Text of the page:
Brimham Rocks, Summerbridge (NT)

This is probably one of the most iconic places to visit in Yorkshire. It’s the dream playground for adventurous kids, and, let’s face it, us adults too! If you haven’t been (errrrrr why not?!), in a nutshell this National Trust site is a collection of rocks which are millions of years old, sculpted into weird and wonderful shapes… with fantastic views over this amazing county. Pictures (especially mine!!) simply do not do it justice.

Website: https://www.nationaltrust.org.uk/brimham-rocks

Parking: Pay and display car park, free for NT members. Entry to the site itself is free.

Pushchairs: Whilst you can take pushchairs on the main paths, the main appeal of this place is to explore. I’d recommend a carrier for non-walkers.

Facilities: a ten minute walk from the car park is the visitor centre, toilets and refreshments. There’s an indoor area for picnics in bad weather, and lots of picnic benches outside, but no proper cafe.

We visited Brimham after doing a short walk in the area, and I was a little unsure on how much there would be for Jess (3) to do… memories pre-children consisted of heady heights and steep drops, but there really is something for everyone; and you can do as little or as much as you like.

Nothing here seems off limits, literally anything goes so you can scramble and explore to your hearts content. In this world of health and safety it’s massively refreshing to be able to test your boundaries, although we had to keep a close eye on Jess and there is always the scope for idiot behaviour (the horrendously sad episode of last year case and point).

There are plenty of photo opportunities, and for even more entertainment watch the hoards of selfie takers with their multiple pictures of various expressions in EXACTLY the same pose. I realise this might be an ironic observation, given the fact I’ve included a number of pictures in this blog but HONESTLY….

A previous visit with friends!

The views are spectacular, and at the visitor centre there’s a great picture that not only shows you the names of various rock formations, but also points out key locations on the distance such as York Minster!

To make sure you see everything check out the property map, but you may be like us and just go where your feet take you!

We love a good trig point!! The one at this site is just behind the visitor centre.

Whilst we let Jess pretty much dictate our visit by pointing to which rocks she wanted to climb (and us saying no to 90%!), the National Trust website suggests some good ideas for a more structured visit;

  • A Spot the Rocks trail, taking you on a guided walk of the key formations
  • Picking up an explorer backpack from the visitor centre which teaches children about wildlife and geology on the site
  • Geocaching; there is a series of seven easy to find which are perfect for children.
  • Child friendly events– look at the What’s On page to discover Storytelling and Nature Explorer dates.

So to summarise; if you haven’t been, or it’s been a while, make it a priority. I definitely had left it too long (although not sure if my heart could take Jess climbing at a younger age). It’s much better in dry weather when the rocks aren’t slippy and you can enjoy your lunch taking in the views. If you’re planning a full day there perhaps check out one of the activities they have for children. Enjoy!!

The Gnome Roam, Newmillerdam, Wakefield

This has fast made it to one of my favourite ever family walks. We’ve walked round Newmillerdam a few times and on this sunny day the car park was full and lots of people were out enjoying the circuit round the lake. But once off the lakeside we only passed a couple of people and were able to soak in the fantastic woodland walk in peace.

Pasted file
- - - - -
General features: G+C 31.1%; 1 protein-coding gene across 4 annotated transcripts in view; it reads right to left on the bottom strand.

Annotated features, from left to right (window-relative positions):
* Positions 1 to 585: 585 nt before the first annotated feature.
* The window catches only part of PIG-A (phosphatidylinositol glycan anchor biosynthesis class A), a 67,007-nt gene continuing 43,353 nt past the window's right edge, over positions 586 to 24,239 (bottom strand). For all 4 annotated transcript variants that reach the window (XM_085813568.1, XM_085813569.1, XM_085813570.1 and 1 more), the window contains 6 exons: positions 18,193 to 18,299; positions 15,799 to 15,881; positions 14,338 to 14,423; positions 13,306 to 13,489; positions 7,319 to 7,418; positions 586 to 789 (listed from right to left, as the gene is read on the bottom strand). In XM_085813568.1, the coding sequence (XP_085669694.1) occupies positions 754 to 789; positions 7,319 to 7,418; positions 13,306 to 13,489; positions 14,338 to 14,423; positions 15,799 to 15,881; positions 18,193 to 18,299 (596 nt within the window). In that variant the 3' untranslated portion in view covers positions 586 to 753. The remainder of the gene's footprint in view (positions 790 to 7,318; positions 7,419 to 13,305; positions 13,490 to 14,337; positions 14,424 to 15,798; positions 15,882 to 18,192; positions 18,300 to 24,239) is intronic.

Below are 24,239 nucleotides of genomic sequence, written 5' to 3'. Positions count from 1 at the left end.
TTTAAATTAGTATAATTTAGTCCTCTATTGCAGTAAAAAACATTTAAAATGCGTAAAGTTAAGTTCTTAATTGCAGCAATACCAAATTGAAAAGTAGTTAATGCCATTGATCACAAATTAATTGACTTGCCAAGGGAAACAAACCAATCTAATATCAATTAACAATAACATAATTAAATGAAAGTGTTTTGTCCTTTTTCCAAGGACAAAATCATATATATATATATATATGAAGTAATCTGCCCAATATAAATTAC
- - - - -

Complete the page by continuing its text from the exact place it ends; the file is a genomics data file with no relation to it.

Location: https://www.wakefield.gov.uk/sport-and-leisure/parks-and-countryside/gnome-roam

Route: https://www.wakefield.gov.uk/Documents/sports-leisure/parks-countryside/gnome-roam-leaflet.pdf It starts in the car park and is well signposted all in way round in both directions.

Parking: Coin only pay and display

Facilities: Toilets at far side of lake. There’s a couple of pubs and cafes too, we went to Lakeside for a gorgeous Antipasti Platter.

Distance: 1.8 miles

Accessibility: Most of the route is surfaced and fairly flat, but it’s steep in places. There’s also a short grassy section. At the start avoid the steps by taking the track to the left and then cutting up to the right. I’d recommend either ditching the buggy OR taking the reverse route- there’s still a steep part but it’s much clearer and more manageable.

This is a lovely family walk, where you find the gnomes and complete the various activities as you go round. My favourite activity had magnifying glasses to look at some bugs, genius!

Whilst we’ve walked round the lake before we’ve never ventured up into the country park, and so I’m so pleased this takes you up there it’s gorgeous ❀️ The bear is in a particularly impressive area of woodland!

The route is well signposted throughout, so easy to do without a copy the downloadable route!

It was a superb walk, and we finished it by popping across to the other side of the lake to the Lakeside cafe where I had a fab antipasti platter!

Please give this gorgeous walk a go, I cannot wait to go back with Jess do it with her, let me know how you get on!

There was plenty on this walk to keep Jess entertained, but if you need more (!!) try this post for ideas.

The Alnwick Garden, Northumberland

These gardens are just GORGEOUS. On a sunny day, grab a picnic and head there to enjoy the stunning surroundings. Even better, if you picked up a copy of Gardner’s World back in May you can get in on the 2 for 1 offer.

On entering the ticketed area you see the superb cascading fountains. They are spectacular, and provide lots of entertainment watching people getting caught out and soaked! In front of the fountains are mini diggers that our three year old enjoyed using to collect water and dump it over my feet!

The grassy area soon filled up with picnic rugs and deck chairs as families set up for the day. There are some provided, but got snapped up quickly so I think you need to get in fast! The cafe does do really good food, but expect to pay high prices… no doubt partly the reason for the number of picnickers!